Take a moment to reflect on your own life and consider what motivates your goals. Apply this introspection to your characters. Understand that their pasts, upbringing, and life events are the ingredients that contribute to their unique motivations.

7. Keep It Relatable—The Three M’s

The easiest way to remember all these points is to reflect on the 3 M’s: Mindset, Motivation, and Mood. These elements provide readers with immediate insight into your character’s state of mind, what drives them, and their emotional context.

1. Mindset

Portray your character’s current state of mind, attitude, and immediate concerns. Avoid creating characters who are entirely carefree or devoid of inner conflicts. A character’s mindset should be influenced by motivations and past experiences.

2. Motivation

Convey why your character is taking specific actions or pursuing certain goals. Everything your character does should be rooted in sound motivations that are informed by past experiences and personality traits.

3. Mood

Reflect your character’s mood through thoughts, actions, and dialogue. Connect mood to mindset, highlighting how the character’s inner world influences behavior.

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Crafting character motivation is an art form that enhances your storytelling. These seven tips provide a roadmap for creating characters that not only captivate readers but also drive your plot forward and emotionally attach readers to your characters. Characters with well-defined motivations are the heart of a compelling story. Invest the time and effort needed to bring them to life on the page, and watch as your readers become deeply engaged in the worlds you create.

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About C.S. Lakin | @cslakin

C.S. Lakin is an award-winning author of more than 30 books, fiction and nonfiction (which includes more than 10 books in her Writer’s Toolbox series). Her online video courses at Writing for Life Workshops have helped more than 5,000 fiction writers improve their craft. To go deep into creating great settings and evoking emotions in your characters, and to learn essential technique, enroll in Lakin’s courses Crafting Powerful Settings and Emotional Mastery for Fiction Writers. Her blog Live Write Thrive has more than 1 million words of instruction for writers, so hop on over and level-up your writing!

Comments

  1. Thanks so much for sharing with us today, Susanne!

  2. Very helpful article. I’m glad you stressed motivation as I, too, think that is so important. Things that a character does in a story that has no motivation always make me stop and shake my head. Also appreciate the distinction between internal and external motivation. That’s always a good one to keep in mind.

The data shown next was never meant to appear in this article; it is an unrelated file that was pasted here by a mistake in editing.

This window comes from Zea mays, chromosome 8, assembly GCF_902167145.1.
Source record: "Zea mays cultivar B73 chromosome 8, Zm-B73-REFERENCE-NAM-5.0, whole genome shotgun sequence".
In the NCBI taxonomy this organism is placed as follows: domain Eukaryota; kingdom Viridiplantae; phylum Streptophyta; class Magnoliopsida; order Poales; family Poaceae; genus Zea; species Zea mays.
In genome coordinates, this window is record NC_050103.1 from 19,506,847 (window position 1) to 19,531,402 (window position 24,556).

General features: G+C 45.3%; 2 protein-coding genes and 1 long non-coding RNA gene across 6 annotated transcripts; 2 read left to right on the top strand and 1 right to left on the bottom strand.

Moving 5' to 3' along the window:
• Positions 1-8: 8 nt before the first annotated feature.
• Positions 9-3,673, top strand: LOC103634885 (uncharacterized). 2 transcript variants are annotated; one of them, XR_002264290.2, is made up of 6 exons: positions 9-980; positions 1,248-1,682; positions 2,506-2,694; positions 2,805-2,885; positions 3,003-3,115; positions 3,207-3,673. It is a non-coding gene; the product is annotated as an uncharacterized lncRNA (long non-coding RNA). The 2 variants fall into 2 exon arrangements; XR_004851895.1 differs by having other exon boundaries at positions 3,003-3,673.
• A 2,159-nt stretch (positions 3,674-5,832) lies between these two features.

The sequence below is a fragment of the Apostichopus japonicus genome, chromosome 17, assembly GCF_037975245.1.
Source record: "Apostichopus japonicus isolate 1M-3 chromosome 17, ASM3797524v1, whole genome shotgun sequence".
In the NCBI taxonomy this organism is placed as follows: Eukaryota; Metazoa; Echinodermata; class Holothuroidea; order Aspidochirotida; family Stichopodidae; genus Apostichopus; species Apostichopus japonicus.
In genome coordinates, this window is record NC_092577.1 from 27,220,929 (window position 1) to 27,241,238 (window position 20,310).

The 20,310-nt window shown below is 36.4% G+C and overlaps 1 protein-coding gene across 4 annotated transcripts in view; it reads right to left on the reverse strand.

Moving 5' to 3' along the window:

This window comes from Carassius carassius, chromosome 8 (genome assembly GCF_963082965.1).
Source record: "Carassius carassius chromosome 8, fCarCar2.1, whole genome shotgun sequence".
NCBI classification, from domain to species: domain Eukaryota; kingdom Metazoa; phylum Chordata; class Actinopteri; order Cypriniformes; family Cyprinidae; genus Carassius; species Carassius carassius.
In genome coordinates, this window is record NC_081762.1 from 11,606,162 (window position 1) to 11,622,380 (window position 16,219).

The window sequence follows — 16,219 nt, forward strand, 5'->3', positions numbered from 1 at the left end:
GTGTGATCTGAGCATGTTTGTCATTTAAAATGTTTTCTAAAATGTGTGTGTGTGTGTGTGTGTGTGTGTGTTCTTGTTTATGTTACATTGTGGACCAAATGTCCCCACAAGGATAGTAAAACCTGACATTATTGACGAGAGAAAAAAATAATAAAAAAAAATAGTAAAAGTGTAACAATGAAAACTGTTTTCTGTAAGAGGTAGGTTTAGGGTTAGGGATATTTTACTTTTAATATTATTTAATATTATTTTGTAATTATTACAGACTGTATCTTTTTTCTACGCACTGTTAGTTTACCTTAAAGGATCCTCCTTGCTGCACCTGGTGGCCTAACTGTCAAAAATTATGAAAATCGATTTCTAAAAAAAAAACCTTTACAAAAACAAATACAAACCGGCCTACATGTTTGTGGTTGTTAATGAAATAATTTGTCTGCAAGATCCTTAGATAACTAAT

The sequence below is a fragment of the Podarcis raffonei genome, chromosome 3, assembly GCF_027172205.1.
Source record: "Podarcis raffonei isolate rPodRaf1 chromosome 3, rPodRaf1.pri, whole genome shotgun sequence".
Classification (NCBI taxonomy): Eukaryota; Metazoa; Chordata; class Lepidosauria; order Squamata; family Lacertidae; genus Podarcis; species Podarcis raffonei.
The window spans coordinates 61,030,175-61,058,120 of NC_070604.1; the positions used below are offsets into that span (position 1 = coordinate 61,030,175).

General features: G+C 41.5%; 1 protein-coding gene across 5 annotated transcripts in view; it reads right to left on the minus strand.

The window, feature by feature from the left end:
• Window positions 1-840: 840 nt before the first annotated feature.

• Yes, it’s painfully obvious when this happens in poorly written movies and more particularly episodic television. In a TV series, they often force characters to do something to make things happen and stretch through another episode.

      My wife and I turn to each other and say “Why would he/she (character) do that? That doesn’t make sense.”

    • Glad this is helpful. Too often scenes don’t showcase the motivation and so the scene feels purposeless.

  3. Thanks for the great article! This is something I struggle with, and am just now diving into, so it’s extremely helpful to find tips and how-to’s.

  4. Grace Marie says

    I am glad you mentioned that a person can do the work retroactively-know what the characters do, then work backwards for the ‘why’. That’s what I ended up doing for my villian, and it made the story much richer. Turns out a lot of what happened was because he and his chief henchman had clashing goals.

    • Yes, working in the motivation after the scene is written is doable, but it’s so much easier to first write the scene with that motivation clear and displayed in the first few paragraphs.

  5. Are character motivations like character wants/needs? For me, I identified 9 character wants/needs (which are also represented by external things–for example, a character might want a prestigious job for significance, but needs someone who loves them) : Adventure (variety/excitement), Certainty (self-sufficiency), Love, Awe (boundaries/authority/rules), Life Balance (flow), control, peace, security (dependency/relying on others), or significance (respect, honor)

    • Hi Ellie,
      Good points. It reminds me of Maslow’s Hierarchy / Pyramid.

      • I actually base it on the Enneagram–my theory is that each type feels a void with a certain feeling and that is the feeling they seek the most–when they seek it only through external means it becomes destructive, and when they learn to find it within themselves through understanding and connection it balances them out.
        type 1=awe, type 2=love, type 3=balance/beauty/flow, type 4=value/worth/significance, type 5=certainty, type 6=security, type 7=variety/adventure/excitement, type 8=control, type 9=peace

    • Hi Ellie, wants and needs drive motivation. You go to the fridge to get ice cream. You might be motivated by hunger, but maybe it’s that your friend insulted you and you’re angry and hurt, and so the motivation is to get some immediate comfort. Or you’re feeling weak in the hot sun, so your motivation is to get something cool to feel better. Think in terms of individual scenes. Yes, the overarching story contains big motivations (core need, driving toward the plot goal), but in a scene, there are objectives and goals on a smaller, immediate level, and that’s the motivation you want to bring out in the first paragraphs.

  6. Hi C.S. Lakin, I’m studying your course on Characters right now, it’s hugely useful, the assignment tasks are great and it’s really getting me focused on my own writing project. I’ve learned a lot from your 12 pillars of construction metaphor too, and your scene writing advice. Good to find you here with my other favourite writing guru!

  7. This is a perfect summary of how to write great characters. I admit that motivation is sometimes hard for me to find.